Chronicle: Akito Hirotani—Miracle violin that survived the A-bombing, Part 5

by Akito Hirotani, former English teacher living in Hiroshima City

Immediately after the atomic bomb was dropped, Sergei Palchikoff's oldest daughter Kaleria lost consciousness. When she came to, she thought she had been blinded, what with dust stirred up by the collapsed walls obscuring everything from sight. The others in the family were trapped under the collapsed walls, but they ended up being fine, with only Kaleria suffering a slight head injury.

Soon, countless A-bomb survivors were rushing to the Ushita area from the central part of Hiroshima City, on their flight further away from the city seeking refuge. The Palchikoff family joined the silent crowd of people with a few of their belongings and the violin. They were unable to walk for long, however, as Alexandra, Mr. Palchikoff's wife, had been in poor health. Mr. Palchikoff sought food at one house along the way. To his surprise, the owner of the house provided them with sustenance and let them stay for several days. According to the book Surviving Hiroshima, written by Mr. Palchikoff's grandson Anthony Drago, ten families, complete strangers to each other, sheltered at the house of the “Matsumoto” family.

Kaleria traveled back and forth to a nearby army hospital over a period of several days to help treat and care for A-bomb survivors. She later collapsed due to the stressful circumstances and the trying work. After World War II ended, a U.S. Strategic Bombing Survey team carried out interviews of Hiroshima A-bomb survivors. Kaleria provided the sole English testimony, in which she described details about what she had experienced at the time of the atomic bombing.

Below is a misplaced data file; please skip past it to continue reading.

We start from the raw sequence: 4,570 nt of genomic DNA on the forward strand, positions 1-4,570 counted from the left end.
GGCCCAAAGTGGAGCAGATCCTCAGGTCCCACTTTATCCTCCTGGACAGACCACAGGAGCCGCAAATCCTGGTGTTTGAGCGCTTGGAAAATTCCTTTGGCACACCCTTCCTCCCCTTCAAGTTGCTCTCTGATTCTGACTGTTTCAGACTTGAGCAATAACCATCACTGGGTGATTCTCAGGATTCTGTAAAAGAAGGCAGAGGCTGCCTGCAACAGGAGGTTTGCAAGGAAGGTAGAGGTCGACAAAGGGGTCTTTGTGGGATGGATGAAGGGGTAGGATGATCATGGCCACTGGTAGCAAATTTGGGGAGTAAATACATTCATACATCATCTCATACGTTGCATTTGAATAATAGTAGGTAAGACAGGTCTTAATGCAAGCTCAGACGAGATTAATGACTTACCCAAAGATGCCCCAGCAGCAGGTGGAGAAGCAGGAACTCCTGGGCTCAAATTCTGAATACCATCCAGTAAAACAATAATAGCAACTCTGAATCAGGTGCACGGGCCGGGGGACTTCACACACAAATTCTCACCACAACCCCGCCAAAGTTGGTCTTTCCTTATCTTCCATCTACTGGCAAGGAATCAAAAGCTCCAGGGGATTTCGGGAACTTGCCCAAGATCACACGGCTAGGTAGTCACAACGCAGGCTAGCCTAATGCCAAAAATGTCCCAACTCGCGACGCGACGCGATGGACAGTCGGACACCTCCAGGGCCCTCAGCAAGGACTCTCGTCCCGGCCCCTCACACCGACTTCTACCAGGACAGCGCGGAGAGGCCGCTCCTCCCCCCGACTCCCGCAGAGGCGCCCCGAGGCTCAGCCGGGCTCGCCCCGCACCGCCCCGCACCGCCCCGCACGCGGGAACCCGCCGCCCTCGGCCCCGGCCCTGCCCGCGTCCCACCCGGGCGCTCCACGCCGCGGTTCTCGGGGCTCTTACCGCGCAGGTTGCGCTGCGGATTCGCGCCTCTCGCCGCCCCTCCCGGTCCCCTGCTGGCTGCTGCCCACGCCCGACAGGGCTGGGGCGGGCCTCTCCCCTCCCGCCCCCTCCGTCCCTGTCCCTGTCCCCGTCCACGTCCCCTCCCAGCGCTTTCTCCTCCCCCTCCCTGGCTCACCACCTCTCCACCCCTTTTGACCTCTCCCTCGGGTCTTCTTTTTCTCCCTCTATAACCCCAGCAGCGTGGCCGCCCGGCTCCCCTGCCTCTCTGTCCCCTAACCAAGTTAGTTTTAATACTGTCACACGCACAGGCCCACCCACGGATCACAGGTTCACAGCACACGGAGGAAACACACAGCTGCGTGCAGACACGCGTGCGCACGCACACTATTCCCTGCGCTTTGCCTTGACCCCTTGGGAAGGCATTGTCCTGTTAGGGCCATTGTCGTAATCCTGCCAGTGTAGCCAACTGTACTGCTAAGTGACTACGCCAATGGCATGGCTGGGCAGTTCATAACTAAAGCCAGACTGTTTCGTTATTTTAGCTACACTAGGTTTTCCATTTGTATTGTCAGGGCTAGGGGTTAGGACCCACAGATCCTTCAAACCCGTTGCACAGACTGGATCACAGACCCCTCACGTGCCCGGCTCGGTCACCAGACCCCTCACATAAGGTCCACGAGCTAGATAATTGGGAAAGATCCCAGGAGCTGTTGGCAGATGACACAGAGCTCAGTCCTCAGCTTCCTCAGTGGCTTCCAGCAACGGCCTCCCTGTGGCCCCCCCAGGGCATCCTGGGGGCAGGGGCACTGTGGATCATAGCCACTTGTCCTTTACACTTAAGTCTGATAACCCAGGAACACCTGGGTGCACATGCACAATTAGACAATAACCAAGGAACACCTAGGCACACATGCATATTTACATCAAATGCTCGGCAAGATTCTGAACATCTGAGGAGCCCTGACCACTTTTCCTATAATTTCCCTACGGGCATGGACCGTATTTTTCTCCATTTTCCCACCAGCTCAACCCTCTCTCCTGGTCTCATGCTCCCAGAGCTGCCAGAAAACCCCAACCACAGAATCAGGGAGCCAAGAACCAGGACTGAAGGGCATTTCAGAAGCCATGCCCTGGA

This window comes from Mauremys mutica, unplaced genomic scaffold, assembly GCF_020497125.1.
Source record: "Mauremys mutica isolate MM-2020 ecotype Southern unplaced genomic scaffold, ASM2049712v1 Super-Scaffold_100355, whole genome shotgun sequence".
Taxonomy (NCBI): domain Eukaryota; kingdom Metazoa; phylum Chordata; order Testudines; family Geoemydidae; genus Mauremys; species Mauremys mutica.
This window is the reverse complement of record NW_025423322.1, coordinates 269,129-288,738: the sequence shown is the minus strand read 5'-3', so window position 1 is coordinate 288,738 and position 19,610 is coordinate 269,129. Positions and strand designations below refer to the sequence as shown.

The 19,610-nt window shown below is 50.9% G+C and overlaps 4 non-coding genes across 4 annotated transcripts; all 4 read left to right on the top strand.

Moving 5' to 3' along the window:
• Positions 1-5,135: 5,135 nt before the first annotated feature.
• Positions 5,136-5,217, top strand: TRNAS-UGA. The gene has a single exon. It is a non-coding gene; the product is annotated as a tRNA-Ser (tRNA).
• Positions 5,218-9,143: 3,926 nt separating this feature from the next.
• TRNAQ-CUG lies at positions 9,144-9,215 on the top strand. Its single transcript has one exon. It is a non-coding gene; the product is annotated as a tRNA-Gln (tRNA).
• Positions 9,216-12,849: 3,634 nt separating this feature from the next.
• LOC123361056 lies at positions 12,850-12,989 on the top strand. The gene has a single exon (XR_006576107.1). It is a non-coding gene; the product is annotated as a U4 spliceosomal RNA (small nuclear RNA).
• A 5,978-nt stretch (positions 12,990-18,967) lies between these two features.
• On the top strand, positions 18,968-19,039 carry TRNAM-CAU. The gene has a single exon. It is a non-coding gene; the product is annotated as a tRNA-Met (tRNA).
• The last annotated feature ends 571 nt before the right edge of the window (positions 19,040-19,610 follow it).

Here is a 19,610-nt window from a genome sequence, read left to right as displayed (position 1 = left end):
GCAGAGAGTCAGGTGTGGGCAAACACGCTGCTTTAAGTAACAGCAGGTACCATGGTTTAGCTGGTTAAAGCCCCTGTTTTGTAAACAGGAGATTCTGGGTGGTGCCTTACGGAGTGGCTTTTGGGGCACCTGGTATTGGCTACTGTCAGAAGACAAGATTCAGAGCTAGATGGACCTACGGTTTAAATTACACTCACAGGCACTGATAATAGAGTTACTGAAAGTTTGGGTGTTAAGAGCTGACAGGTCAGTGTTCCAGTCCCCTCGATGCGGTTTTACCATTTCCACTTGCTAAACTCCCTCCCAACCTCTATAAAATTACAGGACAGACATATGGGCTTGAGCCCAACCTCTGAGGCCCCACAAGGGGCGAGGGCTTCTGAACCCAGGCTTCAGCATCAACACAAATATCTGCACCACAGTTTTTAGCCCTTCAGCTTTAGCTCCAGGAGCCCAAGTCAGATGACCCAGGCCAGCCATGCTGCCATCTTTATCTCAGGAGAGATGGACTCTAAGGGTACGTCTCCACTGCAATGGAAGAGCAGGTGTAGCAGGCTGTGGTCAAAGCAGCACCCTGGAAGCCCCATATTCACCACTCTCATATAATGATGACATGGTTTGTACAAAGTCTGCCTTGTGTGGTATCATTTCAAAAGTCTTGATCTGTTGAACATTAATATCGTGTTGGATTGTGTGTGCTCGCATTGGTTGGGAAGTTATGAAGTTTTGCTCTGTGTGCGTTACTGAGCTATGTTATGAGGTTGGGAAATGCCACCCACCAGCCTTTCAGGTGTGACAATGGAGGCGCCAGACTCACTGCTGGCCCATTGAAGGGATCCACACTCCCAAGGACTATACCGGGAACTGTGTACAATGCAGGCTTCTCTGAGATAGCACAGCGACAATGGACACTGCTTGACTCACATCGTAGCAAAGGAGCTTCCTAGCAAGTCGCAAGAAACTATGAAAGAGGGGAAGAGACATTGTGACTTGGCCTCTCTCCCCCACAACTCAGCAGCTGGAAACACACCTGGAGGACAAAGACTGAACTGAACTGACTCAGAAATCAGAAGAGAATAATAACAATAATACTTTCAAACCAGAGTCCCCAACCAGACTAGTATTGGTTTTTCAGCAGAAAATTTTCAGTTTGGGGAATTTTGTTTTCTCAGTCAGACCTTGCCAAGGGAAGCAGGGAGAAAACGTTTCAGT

The marvel is that everyone helped each other under the dire circumstances following the atomic bombing with no particular attention to the fact that the Palchikoff family was from another country. One wonders whether, under such extreme conditions, they were all desperate merely to “live and let live.”

After the end of the war, the Palchikoff family was sent to the Taishakukyo Gorge area in northeastern Hiroshima Prefecture with other White Russians. The family was ordered to stay at the Japanese-style inn Daikokuya for two months. One day, in September, Mr. Palchikoff returned to Hiroshima City in an attempt to locate his acquaintances.

(Originally published on August 20, 2021)